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[lxx] To herd the winds (Prov. 9:12)

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  • Emanuel Contac
    Hello List, Some time ago I had the chance of listening to a Romanian scholar discuss a Romanian phrase (a paşte vânt) which seems to come ultimately from
    Message 1 of 3 , Apr 2, 2010
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      Hello List,

      Some time ago I had
      the chance of listening to a Romanian scholar discuss a Romanian phrase (a
      paşte vânt) which seems to come ultimately from the Bible, from Proverbs 9:12
      (poimainein anemous) in LXX (i.e. Old Greek). Strangely enough, the Romanian for „poimainein anemous” means „to waste
      time, to sit idly, to kill time”. I will not expand on that because my purpose is to see what
      the original meaning of the phrase was in the LXX, in the context of Proverbs (for which we have no Hebrew correspondent at this particular verse).

      Note that this fragment also occurs in
      Vulgate, in Pr. 10:4 (How it ended there would be another discussion which I do not intend to pursue).

      Does anyone know if this
      phrase (poimainein anemous) was used in Byzantine Greek or in Modern Greek? Did it become a by-word
      for someone wasting time?

      Brenton takes poimainein as „rule” and so gives the following meaning: he who resorts to lies is like
      the one attempting to rule the winds (these
      being notoriously untamable).

      Below you can read the verse in Old Greek, Brenton and Vulgata Clementina. Any insights would be much appreciated.


      LXX
      - ὃς ἐρείδεται ἐπὶψεύδεσιν οὗτος ποιμανεῖἀνέμους ὁδ᾽αὐτὸς διώξεται ὄρνεα πετόμενα (Pro 9:12)

      Brenton
      - He that stays himself upon falsehoods, attempts to rule the winds, and the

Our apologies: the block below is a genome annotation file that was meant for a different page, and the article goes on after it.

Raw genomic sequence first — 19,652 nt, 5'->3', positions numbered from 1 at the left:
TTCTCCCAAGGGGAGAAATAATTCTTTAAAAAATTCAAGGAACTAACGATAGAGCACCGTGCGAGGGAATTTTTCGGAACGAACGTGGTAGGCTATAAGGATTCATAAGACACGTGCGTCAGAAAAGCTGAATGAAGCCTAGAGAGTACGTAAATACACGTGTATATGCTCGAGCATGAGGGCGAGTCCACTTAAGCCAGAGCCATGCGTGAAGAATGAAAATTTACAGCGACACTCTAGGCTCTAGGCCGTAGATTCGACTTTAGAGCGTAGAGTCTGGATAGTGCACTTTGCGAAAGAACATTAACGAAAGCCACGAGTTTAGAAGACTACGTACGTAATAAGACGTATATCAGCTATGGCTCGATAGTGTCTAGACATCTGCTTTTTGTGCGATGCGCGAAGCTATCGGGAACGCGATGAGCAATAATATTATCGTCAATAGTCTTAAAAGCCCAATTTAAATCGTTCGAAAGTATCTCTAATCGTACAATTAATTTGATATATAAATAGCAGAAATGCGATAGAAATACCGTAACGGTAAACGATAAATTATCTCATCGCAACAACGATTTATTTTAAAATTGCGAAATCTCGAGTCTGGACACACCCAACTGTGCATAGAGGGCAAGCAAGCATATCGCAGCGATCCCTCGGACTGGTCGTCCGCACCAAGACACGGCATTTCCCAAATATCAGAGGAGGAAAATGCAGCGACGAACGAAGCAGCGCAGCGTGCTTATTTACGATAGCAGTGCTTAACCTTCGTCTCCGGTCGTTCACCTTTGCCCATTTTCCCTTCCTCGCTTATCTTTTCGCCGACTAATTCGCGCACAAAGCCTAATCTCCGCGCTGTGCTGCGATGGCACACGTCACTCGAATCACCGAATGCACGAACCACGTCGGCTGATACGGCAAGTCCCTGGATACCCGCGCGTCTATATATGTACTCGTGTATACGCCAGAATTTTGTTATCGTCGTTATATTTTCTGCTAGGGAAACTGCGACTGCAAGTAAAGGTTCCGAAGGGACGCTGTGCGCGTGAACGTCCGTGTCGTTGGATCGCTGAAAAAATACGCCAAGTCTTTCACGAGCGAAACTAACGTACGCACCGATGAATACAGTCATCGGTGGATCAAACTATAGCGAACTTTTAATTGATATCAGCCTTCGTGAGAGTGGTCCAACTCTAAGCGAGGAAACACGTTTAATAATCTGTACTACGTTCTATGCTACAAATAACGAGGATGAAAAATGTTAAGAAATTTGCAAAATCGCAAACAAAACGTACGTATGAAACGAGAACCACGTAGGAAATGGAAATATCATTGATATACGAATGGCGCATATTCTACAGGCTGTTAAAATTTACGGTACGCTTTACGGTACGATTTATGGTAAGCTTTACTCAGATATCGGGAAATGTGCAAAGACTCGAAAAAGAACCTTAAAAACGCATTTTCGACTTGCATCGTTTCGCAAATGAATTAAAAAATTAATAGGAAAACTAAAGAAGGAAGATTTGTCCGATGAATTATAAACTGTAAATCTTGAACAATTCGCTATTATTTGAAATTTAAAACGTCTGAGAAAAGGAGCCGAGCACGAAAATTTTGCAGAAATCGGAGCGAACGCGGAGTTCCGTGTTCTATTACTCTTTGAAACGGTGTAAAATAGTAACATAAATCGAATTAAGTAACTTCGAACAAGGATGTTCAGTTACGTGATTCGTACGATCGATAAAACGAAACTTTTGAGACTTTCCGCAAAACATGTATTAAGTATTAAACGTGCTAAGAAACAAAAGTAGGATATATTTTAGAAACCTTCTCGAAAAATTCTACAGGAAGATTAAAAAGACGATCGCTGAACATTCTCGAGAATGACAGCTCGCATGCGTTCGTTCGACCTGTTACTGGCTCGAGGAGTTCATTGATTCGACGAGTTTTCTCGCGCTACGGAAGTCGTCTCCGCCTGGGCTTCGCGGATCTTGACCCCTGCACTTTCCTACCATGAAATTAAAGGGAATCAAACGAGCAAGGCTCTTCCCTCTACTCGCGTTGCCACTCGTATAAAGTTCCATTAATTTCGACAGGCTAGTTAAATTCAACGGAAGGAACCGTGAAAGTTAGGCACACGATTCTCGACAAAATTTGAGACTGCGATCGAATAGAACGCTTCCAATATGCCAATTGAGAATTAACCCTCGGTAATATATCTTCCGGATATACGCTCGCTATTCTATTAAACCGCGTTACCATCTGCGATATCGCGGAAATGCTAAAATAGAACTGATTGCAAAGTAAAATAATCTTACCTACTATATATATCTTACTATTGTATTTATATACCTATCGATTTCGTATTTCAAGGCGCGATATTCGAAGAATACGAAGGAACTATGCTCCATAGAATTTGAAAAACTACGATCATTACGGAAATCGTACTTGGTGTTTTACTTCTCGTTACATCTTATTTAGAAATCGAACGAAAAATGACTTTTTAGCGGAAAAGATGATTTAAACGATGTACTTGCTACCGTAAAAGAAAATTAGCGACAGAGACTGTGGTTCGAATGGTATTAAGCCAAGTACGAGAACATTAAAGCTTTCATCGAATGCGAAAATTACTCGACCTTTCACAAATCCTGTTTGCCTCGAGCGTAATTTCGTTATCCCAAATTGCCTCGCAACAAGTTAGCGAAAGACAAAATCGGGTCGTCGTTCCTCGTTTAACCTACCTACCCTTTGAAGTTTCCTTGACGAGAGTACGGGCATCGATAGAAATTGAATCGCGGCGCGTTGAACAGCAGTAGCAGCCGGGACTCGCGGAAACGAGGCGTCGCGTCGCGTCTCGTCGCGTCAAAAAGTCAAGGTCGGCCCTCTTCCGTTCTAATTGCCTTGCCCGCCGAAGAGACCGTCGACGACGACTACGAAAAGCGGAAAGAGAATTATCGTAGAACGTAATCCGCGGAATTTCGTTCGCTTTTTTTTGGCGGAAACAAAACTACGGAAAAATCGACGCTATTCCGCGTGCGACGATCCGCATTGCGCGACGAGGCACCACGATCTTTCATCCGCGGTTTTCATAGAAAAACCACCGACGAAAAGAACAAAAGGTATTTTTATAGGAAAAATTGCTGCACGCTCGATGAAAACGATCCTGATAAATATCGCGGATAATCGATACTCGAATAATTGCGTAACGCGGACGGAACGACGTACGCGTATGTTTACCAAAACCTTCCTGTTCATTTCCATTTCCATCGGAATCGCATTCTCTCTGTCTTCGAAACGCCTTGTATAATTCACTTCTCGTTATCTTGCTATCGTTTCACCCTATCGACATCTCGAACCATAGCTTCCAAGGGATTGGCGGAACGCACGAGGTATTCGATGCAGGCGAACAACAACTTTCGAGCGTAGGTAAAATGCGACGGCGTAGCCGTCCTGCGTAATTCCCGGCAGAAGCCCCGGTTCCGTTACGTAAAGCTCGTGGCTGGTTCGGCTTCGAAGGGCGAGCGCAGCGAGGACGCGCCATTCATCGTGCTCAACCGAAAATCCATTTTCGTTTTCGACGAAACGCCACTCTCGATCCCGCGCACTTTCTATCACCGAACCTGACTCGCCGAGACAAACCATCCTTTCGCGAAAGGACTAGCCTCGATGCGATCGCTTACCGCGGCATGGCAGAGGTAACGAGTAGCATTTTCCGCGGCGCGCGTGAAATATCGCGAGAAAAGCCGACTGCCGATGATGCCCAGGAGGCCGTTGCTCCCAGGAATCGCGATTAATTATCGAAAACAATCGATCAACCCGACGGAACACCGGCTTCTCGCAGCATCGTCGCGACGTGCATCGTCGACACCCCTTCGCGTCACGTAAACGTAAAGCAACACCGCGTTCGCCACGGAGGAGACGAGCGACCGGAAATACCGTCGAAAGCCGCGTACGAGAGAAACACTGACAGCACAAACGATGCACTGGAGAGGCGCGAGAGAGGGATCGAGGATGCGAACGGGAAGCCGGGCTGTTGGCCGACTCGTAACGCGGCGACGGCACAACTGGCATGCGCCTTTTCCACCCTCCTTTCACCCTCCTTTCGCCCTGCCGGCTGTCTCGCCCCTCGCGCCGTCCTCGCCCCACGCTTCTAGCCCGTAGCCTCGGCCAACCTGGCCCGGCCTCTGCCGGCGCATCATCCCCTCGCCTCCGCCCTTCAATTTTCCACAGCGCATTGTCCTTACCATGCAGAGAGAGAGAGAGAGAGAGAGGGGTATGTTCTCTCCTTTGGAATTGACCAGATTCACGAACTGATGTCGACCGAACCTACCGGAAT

same will pursue birds in their fight: (Pro 9:12)

      Vulgata
      Clementina - Qui nititur mendaciis, hic pascit ventos; idem autem ipse sequitur
      aves volantes. (Pro 10:4)

      Note also Hosea 12:1 Ephraim pascit ventum, et sequitur aestum; tota die mendacium et
      vastitatem multiplicat: et foedus cum Assyriis iniit, et oleum in Aegyptum
      ferebat.

      Very
      interestingly, later commentators of the Latin text of Hosea took “pascere” as “feeding
      on”. That is, Ephraim is “feeding on the wind”. The dual sense of “pascere” is
      kept in Romanian too; a paşte can
      mean “to feed the animals, by taking them to graze on a pasture”, as well as “graze,
      feed on grass” (used of the animal itself).

      Blessings,
      Emanuel Conţac, Romania

      Who flies afar from the sphere of our sorrow,
      Is here today and here tomorrow.




      ________________________________
      From: tachygraphy <Jamesdm49@...>
      To: lxx@yahoogroups.com
      Sent: Mon, March 29, 2010 9:58:07 PM
      Subject: [lxx] Peer reviews


      I'm looking for advice about peer reviews: what are the conventions, and how does one go about getting one (or some)? Is a fee customary and, if so, what is appropriate? I ask, because I am in the final stages of wrapping up an adaptation of the Coverdale/BCP Psalter to the Greek text (of A. Rahlfs)for use in the Russian Church. My basis was really the Church Slavonic text, but I did make a diligent effort to compare it carefully to the Greek and, to a lesser extent, to the Latin of St. Jerome's Gallican Psalter. My work would have been a lot easier, had I known of the Rev. Charles Evans' little book (discussed here in the past couple of days)!

      I have the same questions about finding someone credible to write an introduction.

      Gratifyingly, though somewhat to my surprise, the adaptation has already been approved for publication by my denomination, the Russian Orthodox Church Outside of Russia. However, before rushing off to publish it, I thought it might be prudent to have it reviewed by one or more experts in the field, as I don't have any academic qualifications, being mostly self-taught in Church Slavonic and Greek.

      Any advice would be appreciated.

      David James
      Rye, NH







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